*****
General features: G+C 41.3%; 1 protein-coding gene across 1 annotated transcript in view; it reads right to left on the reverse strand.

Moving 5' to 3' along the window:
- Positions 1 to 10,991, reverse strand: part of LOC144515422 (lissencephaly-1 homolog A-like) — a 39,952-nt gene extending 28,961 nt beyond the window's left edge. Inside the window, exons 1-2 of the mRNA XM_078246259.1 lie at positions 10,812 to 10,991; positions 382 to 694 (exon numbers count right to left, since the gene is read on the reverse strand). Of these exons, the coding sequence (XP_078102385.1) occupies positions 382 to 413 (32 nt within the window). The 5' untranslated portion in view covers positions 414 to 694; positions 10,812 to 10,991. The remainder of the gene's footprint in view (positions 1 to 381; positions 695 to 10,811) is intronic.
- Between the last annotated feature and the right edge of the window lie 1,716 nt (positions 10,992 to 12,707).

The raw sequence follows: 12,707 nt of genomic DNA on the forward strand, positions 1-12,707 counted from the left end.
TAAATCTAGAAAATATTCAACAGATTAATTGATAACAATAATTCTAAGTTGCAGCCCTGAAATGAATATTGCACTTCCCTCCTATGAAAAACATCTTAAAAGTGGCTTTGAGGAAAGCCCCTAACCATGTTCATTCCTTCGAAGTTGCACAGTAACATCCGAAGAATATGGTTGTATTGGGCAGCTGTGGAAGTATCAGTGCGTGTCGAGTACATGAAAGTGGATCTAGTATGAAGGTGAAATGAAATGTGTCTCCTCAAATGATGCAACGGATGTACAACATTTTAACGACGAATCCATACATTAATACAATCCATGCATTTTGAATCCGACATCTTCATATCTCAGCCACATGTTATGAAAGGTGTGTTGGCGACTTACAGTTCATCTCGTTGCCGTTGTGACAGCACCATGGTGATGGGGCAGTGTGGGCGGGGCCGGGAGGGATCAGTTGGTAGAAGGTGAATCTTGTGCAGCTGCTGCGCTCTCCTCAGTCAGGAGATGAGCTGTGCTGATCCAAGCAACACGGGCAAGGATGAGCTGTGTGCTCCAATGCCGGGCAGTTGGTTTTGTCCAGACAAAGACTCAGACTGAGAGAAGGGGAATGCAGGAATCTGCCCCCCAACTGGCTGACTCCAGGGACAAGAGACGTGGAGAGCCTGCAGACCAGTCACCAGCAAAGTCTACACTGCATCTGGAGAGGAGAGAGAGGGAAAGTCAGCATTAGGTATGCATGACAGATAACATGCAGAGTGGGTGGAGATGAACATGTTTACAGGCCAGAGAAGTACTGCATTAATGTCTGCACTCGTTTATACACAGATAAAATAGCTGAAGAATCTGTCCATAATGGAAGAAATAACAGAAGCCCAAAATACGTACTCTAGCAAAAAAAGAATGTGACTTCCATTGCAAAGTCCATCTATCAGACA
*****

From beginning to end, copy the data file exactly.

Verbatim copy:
General features: G+C 41.3%; 1 protein-coding gene across 1 annotated transcript in view; it reads right to left on the reverse strand.

Moving 5' to 3' along the window:
- Positions 1 to 10,991, reverse strand: part of LOC144515422 (lissencephaly-1 homolog A-like) — a 39,952-nt gene extending 28,961 nt beyond the window's left edge. Inside the window, exons 1-2 of the mRNA XM_078246259.1 lie at positions 10,812 to 10,991; positions 382 to 694 (exon numbers count right to left, since the gene is read on the reverse strand). Of these exons, the coding sequence (XP_078102385.1) occupies positions 382 to 413 (32 nt within the window). The 5' untranslated portion in view covers positions 414 to 694; positions 10,812 to 10,991. The remainder of the gene's footprint in view (positions 1 to 381; positions 695 to 10,811) is intronic.
- Between the last annotated feature and the right edge of the window lie 1,716 nt (positions 10,992 to 12,707).

The raw sequence follows: 12,707 nt of genomic DNA on the forward strand, positions 1-12,707 counted from the left end.
TAAATCTAGAAAATATTCAACAGATTAATTGATAACAATAATTCTAAGTTGCAGCCCTGAAATGAATATTGCACTTCCCTCCTATGAAAAACATCTTAAAAGTGGCTTTGAGGAAAGCCCCTAACCATGTTCATTCCTTCGAAGTTGCACAGTAACATCCGAAGAATATGGTTGTATTGGGCAGCTGTGGAAGTATCAGTGCGTGTCGAGTACATGAAAGTGGATCTAGTATGAAGGTGAAATGAAATGTGTCTCCTCAAATGATGCAACGGATGTACAACATTTTAACGACGAATCCATACATTAATACAATCCATGCATTTTGAATCCGACATCTTCATATCTCAGCCACATGTTATGAAAGGTGTGTTGGCGACTTACAGTTCATCTCGTTGCCGTTGTGACAGCACCATGGTGATGGGGCAGTGTGGGCGGGGCCGGGAGGGATCAGTTGGTAGAAGGTGAATCTTGTGCAGCTGCTGCGCTCTCCTCAGTCAGGAGATGAGCTGTGCTGATCCAAGCAACACGGGCAAGGATGAGCTGTGTGCTCCAATGCCGGGCAGTTGGTTTTGTCCAGACAAAGACTCAGACTGAGAGAAGGGGAATGCAGGAATCTGCCCCCCAACTGGCTGACTCCAGGGACAAGAGACGTGGAGAGCCTGCAGACCAGTCACCAGCAAAGTCTACACTGCATCTGGAGAGGAGAGAGAGGGAAAGTCAGCATTAGGTATGCATGACAGATAACATGCAGAGTGGGTGGAGATGAACATGTTTACAGGCCAGAGAAGTACTGCATTAATGTCTGCACTCGTTTATACACAGATAAAATAGCTGAAGAATCTGTCCATAATGGAAGAAATAACAGAAGCCCAAAATACGTACTCTAGCAAAAAAAGAATGTGACTTCCATTGCAAAGTCCATCTATCAGACA